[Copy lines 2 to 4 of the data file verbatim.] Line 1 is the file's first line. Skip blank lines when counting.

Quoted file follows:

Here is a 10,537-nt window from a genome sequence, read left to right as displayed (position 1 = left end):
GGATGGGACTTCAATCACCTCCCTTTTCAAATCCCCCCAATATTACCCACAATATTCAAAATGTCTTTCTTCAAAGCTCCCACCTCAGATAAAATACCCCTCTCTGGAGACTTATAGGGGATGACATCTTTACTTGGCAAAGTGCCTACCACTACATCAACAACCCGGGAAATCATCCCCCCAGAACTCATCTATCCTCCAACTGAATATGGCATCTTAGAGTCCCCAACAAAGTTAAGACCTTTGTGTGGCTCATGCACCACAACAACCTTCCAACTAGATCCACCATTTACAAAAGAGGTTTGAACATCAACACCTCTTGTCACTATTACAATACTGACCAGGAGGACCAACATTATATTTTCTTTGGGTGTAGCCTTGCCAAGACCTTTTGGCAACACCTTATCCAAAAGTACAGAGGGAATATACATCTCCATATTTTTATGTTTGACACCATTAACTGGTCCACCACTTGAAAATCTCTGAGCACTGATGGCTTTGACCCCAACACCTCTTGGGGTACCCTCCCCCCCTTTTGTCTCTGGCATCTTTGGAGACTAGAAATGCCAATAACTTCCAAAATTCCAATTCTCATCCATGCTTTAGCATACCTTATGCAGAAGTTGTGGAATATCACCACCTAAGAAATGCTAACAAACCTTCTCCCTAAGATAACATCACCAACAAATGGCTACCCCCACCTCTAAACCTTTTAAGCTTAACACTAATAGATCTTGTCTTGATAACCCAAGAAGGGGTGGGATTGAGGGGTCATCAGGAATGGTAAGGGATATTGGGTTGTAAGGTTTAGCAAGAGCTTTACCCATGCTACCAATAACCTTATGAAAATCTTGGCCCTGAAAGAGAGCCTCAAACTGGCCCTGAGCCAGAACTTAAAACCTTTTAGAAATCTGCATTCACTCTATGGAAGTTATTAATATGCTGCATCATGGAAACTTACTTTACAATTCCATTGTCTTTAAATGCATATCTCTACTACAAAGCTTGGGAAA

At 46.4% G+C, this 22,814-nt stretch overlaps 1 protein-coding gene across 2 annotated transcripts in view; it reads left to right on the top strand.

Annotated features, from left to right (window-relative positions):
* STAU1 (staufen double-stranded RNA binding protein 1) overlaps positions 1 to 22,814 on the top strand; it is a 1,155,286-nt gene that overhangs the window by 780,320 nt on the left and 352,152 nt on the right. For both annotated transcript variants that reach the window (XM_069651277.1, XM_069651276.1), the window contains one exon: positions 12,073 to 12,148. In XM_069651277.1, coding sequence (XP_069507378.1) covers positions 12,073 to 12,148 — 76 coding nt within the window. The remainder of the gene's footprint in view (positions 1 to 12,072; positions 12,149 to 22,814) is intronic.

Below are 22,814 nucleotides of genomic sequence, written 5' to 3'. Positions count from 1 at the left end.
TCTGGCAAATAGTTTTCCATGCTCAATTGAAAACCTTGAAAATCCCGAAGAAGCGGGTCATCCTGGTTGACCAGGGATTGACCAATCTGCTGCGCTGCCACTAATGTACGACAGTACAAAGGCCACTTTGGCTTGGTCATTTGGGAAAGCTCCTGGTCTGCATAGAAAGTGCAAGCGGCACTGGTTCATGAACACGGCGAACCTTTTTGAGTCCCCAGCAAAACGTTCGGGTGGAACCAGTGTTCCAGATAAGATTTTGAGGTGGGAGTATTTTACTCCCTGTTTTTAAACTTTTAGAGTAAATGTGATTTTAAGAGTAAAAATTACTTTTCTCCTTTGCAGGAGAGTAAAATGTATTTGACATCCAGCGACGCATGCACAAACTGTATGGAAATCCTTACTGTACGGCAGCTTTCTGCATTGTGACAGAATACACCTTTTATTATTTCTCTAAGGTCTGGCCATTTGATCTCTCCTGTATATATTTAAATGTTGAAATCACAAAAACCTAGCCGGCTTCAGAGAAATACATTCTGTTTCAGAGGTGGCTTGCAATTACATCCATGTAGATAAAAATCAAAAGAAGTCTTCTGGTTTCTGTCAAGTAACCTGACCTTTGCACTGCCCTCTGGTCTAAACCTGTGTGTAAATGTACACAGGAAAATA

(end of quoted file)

GGATGGGACTTCAATCACCTCCCTTTTCAAATCCCCCCAATATTACCCACAATATTCAAAATGTCTTTCTTCAAAGCTCCCACCTCAGATAAAATACCCCTCTCTGGAGACTTATAGGGGATGACATCTTTACTTGGCAAAGTGCCTACCACTACATCAACAACCCGGGAAATCATCCCCCCAGAACTCATCTATCCTCCAACTGAATATGGCATCTTAGAGTCCCCAACAAAGTTAAGACCTTTGTGTGGCTCATGCACCACAACAACCTTCCAACTAGATCCACCATTTACAAAAGAGGTTTGAACATCAACACCTCTTGTCACTATTACAATACTGACCAGGAGGACCAACATTATATTTTCTTTGGGTGTAGCCTTGCCAAGACCTTTTGGCAACACCTTATCCAAAAGTACAGAGGGAATATACATCTCCATATTTTTATGTTTGACACCATTAACTGGTCCACCACTTGAAAATCTCTGAGCACTGATGGCTTTGACCCCAACACCTCTTGGGGTACCCTCCCCCCCTTTTGTCTCTGGCATCTTTGGAGACTAGAAATGCCAATAACTTCCAAAATTCCAATTCTCATCCATGCTTTAGCATACCTTATGCAGAAGTTGTGGAATATCACCACCTAAGAAATGCTAACAAACCTTCTCCCTAAGATAACATCACCAACAAATGGCTACCCCCACCTCTAAACCTTTTAAGCTTAACACTAATAGATCTTGTCTTGATAACCCAAGAAGGGGTGGGATTGAGGGGTCATCAGGAATGGTAAGGGATATTGGGTTGTAAGGTTTAGCAAGAGCTTTACCCATGCTACCAATAACCTTATGAAAATCTTGGCCCTGAAAGAGAGCCTCAAACTGGCCCTGAGCCAGAACTTAAAACCTTTTAGAAATCTGCATTCACTCTATGGAAGTTATTAATATGCTGCATCATGGAAACTTACTTTACAATTCCATTGTCTTTAAATGCATATCTCTACTACAAAGCTTGGGAAA

At 46.4% G+C, this 22,814-nt stretch overlaps 1 protein-coding gene across 2 annotated transcripts in view; it reads left to right on the top strand.

Annotated features, from left to right (window-relative positions):